Although there is a strong move in the United States and other parts of the world to fit more patients in a daily disposable modality, it is very important that clinicians make their fitting decisions based on well-established evidence-based data such as is presented in the study reviewed here.
1. Chao C, Stapleton F, Willcox MDP, Golebiowski B, Richdale K. Preinflammatory Signs in Established Reusable and Disposable Contact Lens Wearers. Optom Vis Sci. 2017 Aug 29. [Epub ahead of print]
OCULAR SURFACE UPDATE
Katherine M. Mastrota, MS, OD
Something to Think About
There is acute awareness of the iatrogenic effects of glaucoma medications on the ocular surface, but have you considered the effect of intravitreal injections on dry eye?
This past August, a monograph reviewed the reasons why dry eye may develop during the course of repeated ocular anti-VEGF therapy.1 The authors highlighted the key concerns about current practices and proposed possible solutions to improve the outcome for the patients. To summarize, they suggested that closer attention be paid to the precondition of the patients’ overall health and the ocular health status before any surgical (injection) intervention. They also proposed that doctors evaluate this using a combination of the Ocular Surface Disease Index (OSDI) test and eye examination to identify the current condition, predisposition to dry eye, normal eyelid microflora, possible resistance to prolonged use of postoperative antibiotics, and other possible risks that may affect the outcome of the treatment.
And, while current research does not recommend eliminating the iodine treatment as an antiseptic agent before intravitreal injection, they have highlighted the concern with using 5% and higher concentration of povidone-iodine and endorse a more thorough clinical study into the effects and efficacy of a lower dose (< 5%) and/or reduced treatment time (< 2 minutes) of povidone-iodine treatment to reduce the side effects of postoperative dry eye.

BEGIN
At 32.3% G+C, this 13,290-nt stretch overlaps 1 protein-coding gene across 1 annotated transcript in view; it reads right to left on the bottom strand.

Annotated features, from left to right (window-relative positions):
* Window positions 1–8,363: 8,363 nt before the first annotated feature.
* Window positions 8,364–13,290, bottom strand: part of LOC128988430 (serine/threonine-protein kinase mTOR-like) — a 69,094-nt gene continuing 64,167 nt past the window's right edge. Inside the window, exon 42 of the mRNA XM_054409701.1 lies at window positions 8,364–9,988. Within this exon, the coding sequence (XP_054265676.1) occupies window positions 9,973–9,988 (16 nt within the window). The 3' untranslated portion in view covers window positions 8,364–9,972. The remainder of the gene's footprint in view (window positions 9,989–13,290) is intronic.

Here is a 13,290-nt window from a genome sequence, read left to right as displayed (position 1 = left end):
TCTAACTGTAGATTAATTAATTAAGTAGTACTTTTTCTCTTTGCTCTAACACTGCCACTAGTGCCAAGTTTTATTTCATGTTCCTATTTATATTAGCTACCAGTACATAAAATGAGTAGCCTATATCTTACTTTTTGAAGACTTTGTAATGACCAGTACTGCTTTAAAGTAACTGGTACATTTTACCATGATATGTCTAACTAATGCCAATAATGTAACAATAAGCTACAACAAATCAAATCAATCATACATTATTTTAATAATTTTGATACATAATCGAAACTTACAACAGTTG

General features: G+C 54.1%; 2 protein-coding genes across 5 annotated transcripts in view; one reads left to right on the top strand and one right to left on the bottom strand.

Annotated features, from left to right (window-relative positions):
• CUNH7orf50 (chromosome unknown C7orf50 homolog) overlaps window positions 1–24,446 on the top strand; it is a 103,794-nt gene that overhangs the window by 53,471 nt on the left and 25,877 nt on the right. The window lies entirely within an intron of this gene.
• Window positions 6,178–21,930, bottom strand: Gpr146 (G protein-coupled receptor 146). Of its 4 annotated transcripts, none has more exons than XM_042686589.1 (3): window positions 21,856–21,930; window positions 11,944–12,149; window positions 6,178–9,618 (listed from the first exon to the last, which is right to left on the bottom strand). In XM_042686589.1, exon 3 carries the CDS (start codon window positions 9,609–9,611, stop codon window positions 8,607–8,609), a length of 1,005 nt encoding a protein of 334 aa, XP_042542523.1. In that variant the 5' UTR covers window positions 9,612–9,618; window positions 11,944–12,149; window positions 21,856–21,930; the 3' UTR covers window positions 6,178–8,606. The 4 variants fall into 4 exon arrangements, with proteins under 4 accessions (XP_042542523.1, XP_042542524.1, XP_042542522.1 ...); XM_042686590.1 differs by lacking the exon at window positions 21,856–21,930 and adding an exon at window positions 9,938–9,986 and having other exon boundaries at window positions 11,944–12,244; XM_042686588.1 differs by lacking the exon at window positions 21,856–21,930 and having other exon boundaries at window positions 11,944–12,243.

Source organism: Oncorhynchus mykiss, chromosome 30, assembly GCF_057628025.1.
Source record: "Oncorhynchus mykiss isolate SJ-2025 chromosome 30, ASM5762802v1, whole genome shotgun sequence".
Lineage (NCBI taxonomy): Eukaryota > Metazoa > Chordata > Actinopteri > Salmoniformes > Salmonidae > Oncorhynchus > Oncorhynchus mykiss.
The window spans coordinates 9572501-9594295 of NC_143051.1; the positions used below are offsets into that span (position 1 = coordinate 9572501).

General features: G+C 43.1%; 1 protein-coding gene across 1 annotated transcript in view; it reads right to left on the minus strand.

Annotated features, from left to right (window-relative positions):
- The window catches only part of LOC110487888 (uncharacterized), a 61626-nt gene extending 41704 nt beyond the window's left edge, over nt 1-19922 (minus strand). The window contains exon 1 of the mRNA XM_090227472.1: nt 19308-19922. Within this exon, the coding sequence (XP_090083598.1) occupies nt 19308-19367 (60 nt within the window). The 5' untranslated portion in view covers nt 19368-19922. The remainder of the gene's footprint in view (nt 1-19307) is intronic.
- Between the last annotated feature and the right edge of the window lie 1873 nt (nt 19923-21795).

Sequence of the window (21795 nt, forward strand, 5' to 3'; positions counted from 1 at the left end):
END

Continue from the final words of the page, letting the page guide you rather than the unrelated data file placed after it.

If preoperative antibiotics are used, the authors stated that a shorter course using preservative-free preparations is preferred to reduce cytotoxic effects on the ocular surface. However, antibiotic resistance should also be considered when using topical antibiotics.
I laud these observations and recommendations and suggest that you factor in possible challenges to the ocular surface related to repetitive intravitreal injection-related preparations and procedures.
1. Laude A, Lim JW, Srinagesh V, Tong L. The effect of intravitreal injections on dry eye, and proposed management strategies. Clin Ophthalmol. 2017 Aug 16;11:1491-1497.
Non-Invasive Pre-Lens Tear Film Assessment with High-Speed Videokeratoscopy
The purpose of this study was to evaluate the effect of two types of daily disposable contact lenses (delefilcon A and omafilcon A) on the tear film, to establish whether this effect is dependent on pre-corneal tear film characteristics using a new method to analyze high-speed videokeratoscopy recordings, and to determine the sensitivity of this method in differentiating between contact lens materials on eye.
High-speed videokeratoscopy recordings were analyzed using a custom-made automated algorithm based on a fractal dimension approach that provides a set of parameters directly related to tear film stability. Fifty-four subjects participated in the study. Baseline measurements, in suppressed and natural blinking conditions, were taken before subjects were fitted with two different daily disposable contact lenses and after four hours of contact lens wear.
The method for analyzing the stability of the tear film provides alternative parameters to the noninvasive tear break-up time to assess the quality of the pre-corneal and pre-lens tear film. Both contact lenses significantly decreased the quality of the tear film in suppressed and natural blinking conditions (p < 0.001). The utilized method was able to distinguish between contact lens materials on eye in suppressed blinking conditions. The pre-corneal tear film characteristics were not correlated with the decrease in pre-lens tear film quality.
The authors determined that high-speed videokeratoscopy equipped with an automated method to analyze the dynamics of the tear film is able to distinguish between contact lens materials in vivo. Incorporating the assessment of pre-lens tear film to the clinical practice could aid with improving contact lens fitting and understand contact lens comfort.
Llorens-Quintana C, Mousavi M, Szczesna-Iskander D, Iskander DR. Non-invasive pre-lens tear film assessment with high-speed videokeratoscopy. Cont Lens Anterior Eye. 2017 Aug 29. [Epub ahead of print]